Decided: November 7, 1991.
On appeal from Superior Court of New Jersey, Chancery Division/Family Part, Bergen County.
Pressler, Shebell and D'Annunzio. The opinion of the court was delivered by D'Annunzio, J.A.D.
Plaintiff appeals from an order dated January 3, 1991 denying his application for reconsideration of a May 15, 1990 order requiring plaintiff to pay the entire fee of a court appointed guardian ad litem in the amount of $10,030.25, the entire fee of a court appointed mental health professional in the amount of $2,250 and $4,472.25 as an allowance to defendant for counsel fees.
Plaintiff is the biological father of Z.K. The child was conceived and born in 1978 during her mother's marriage to defendant, D.K. D.K. and the child's mother divorced in 1981. The mother died in 1985 and shortly thereafter plaintiff commenced an action for a judgment establishing his paternity of Z.K. and for custody. That action resulted in a December, 1987 consent judgment awarding custody to D.K., but acknowledging
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plaintiff to be the child's biological father. Plaintiff's visitation rights were to be resolved by the parties after consultation with and recommendation from a court appointed psychologist.
In May, 1988, plaintiff filed a motion seeking an order for visitation. The order, entered January 28, 1989, afforded plaintiff a Saturday or Sunday visit once every two months. In August, 1989, plaintiff filed a motion for increased visitation which was denied by an order dated February 1, 1990. Thereafter, the court entered the order from which plaintiff appeals.
R. 4:42-9(a)(1) authorizes an allowance of counsel fees in a family action. It provides:
(1) In a family action, the court in its discretion may make an allowance both pendente lite and on final determination to be paid by any party to the action, including if deemed to be just any party successful in the action, on any claim for divorce, nullity, support, alimony, custody, visitation, equitable distribution, separate maintenance and enforcement of interspousal agreements relating to family type matters. Any pendente lite allowance may include a fee based upon an analysis of prospective services to be performed.
Plaintiff contends that the present case is not a "family action" within the rule's meaning.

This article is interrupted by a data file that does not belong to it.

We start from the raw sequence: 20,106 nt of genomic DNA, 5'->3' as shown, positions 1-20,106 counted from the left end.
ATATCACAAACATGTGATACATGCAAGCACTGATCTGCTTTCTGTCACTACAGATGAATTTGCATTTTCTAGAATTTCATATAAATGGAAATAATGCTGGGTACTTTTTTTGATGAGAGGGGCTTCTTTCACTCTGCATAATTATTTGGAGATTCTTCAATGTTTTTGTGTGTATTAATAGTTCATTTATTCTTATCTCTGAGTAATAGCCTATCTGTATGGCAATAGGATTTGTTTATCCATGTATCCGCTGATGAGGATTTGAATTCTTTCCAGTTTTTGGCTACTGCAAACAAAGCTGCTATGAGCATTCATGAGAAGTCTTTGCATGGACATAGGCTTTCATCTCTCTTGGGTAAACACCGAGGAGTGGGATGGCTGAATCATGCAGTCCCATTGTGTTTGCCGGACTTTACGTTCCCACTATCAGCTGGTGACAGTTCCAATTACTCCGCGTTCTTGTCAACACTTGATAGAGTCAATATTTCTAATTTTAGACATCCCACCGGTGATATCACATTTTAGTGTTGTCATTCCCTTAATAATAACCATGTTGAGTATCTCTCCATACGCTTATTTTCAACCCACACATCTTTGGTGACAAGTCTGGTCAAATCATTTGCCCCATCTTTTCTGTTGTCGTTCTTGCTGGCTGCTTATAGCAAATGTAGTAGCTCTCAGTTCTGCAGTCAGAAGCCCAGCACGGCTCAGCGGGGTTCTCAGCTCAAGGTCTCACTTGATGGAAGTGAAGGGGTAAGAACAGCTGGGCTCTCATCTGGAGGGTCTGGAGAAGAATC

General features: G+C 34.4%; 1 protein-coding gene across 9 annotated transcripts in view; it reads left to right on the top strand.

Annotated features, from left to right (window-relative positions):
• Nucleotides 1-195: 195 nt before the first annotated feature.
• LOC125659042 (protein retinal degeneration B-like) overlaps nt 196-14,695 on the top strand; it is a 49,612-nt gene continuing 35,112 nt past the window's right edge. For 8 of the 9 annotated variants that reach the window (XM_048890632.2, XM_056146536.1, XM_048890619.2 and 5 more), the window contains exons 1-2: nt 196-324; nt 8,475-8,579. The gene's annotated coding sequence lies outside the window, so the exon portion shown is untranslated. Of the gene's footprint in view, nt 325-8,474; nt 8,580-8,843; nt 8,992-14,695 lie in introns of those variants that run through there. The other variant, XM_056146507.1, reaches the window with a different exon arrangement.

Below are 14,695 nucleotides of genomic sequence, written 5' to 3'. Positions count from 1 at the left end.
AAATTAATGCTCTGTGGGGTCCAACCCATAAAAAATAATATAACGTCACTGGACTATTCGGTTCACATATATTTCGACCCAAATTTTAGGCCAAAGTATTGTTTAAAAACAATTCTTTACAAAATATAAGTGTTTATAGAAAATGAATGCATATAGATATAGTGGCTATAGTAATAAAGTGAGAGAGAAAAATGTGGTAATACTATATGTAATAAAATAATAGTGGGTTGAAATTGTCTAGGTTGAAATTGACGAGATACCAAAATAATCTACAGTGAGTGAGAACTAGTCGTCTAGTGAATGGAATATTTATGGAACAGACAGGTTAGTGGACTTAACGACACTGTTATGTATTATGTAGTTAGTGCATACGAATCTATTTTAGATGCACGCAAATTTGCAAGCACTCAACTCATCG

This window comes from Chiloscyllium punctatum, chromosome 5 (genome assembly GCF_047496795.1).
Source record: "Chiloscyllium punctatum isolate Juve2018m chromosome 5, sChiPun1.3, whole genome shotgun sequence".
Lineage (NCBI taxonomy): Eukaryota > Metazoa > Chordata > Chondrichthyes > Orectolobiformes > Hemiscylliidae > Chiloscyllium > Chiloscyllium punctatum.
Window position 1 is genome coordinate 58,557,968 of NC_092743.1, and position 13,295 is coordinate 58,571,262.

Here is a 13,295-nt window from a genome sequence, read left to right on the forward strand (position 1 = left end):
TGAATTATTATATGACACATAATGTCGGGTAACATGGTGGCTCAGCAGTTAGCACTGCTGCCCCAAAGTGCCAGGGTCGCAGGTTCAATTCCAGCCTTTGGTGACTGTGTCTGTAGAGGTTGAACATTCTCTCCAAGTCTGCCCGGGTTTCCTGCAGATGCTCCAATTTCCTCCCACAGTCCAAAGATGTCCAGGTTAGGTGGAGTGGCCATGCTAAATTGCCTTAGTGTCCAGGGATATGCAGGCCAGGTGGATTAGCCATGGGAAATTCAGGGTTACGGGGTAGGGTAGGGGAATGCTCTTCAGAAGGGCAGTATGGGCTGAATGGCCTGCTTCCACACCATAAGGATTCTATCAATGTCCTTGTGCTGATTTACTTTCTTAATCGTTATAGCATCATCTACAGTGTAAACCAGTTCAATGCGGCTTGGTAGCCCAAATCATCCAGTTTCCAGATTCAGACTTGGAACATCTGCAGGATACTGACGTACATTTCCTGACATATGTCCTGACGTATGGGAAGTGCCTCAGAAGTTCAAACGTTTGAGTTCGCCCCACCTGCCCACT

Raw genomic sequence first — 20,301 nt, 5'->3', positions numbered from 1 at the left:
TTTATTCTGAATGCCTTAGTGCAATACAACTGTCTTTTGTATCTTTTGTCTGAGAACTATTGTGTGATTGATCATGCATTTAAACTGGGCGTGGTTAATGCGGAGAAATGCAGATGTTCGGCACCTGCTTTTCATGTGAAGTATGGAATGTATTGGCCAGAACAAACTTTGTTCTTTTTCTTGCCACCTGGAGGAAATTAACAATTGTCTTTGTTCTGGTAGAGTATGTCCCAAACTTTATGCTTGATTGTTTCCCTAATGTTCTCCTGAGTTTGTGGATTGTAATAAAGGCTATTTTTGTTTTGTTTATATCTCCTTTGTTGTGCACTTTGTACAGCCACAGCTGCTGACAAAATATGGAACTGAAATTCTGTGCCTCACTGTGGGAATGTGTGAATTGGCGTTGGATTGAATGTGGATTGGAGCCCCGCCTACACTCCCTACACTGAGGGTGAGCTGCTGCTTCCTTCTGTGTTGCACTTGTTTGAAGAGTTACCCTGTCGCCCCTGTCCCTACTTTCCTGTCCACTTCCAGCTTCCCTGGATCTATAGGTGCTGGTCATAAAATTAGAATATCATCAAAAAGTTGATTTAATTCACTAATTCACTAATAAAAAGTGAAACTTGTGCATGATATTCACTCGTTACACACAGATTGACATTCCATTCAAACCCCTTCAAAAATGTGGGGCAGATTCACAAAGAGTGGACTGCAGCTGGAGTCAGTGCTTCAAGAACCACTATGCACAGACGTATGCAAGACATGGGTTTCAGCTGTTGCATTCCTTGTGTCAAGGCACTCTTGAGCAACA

We observe that the adjective "family" is used in a generic sense as a shorthand for the specific actions enumerated in the rule. They include actions for custody and visitation and, therefore, the present case qualifies under the rule as to type of action. Reduced to its essence, plaintiff's contention is that this case is not a family action because he and defendant were not married to each other and are not otherwise related. We reject this contention as we did in Olen v. Melia, 141 N.J. Super. 111, 357 A.2d 310 (App.Div.), certif. denied, 71 N.J. 518, 366 A.2d 673 (1976) and Coor v. Coor, 124 N.J. Super. 341, 307 A.2d 104 (App.Div.1973). Olen involved an equitable distribution dispute. Defendant wife died and the controversy continued between plaintiff husband and the deceased wife's children by another marriage. We upheld an award of counsel fees in favor of the wife's heirs. In Coor, we affirmed an award of counsel fees imposed on the correspondent.
Moreover, plaintiff and defendant share a family relationship with the child, Z.K., plaintiff as the biological father and defendant as custodial step-parent. It is the litigants' family relationship with Z.K. and her best interests that was the core of this litigation. See R. 5:1-2(a) describing actions cognizable in the Family Part of the Chancery Division as "[a]ll civil actions in which the principal claim is unique to and arises out of a family or family-type relationship." The absence of a matrimonial relationship did not preclude a counsel fee award in Vasquez v. Bolduc, 212 N.J. Super. 455, 515 A.2d 500 (App.Div.1985), a support dispute between parents who had never been married to each other. See also N.J.S.A. 9:17-54 authorizing counsel fees in an action under the New Jersey Parentage Act, N.J.S.A. 9:17-38 to 59.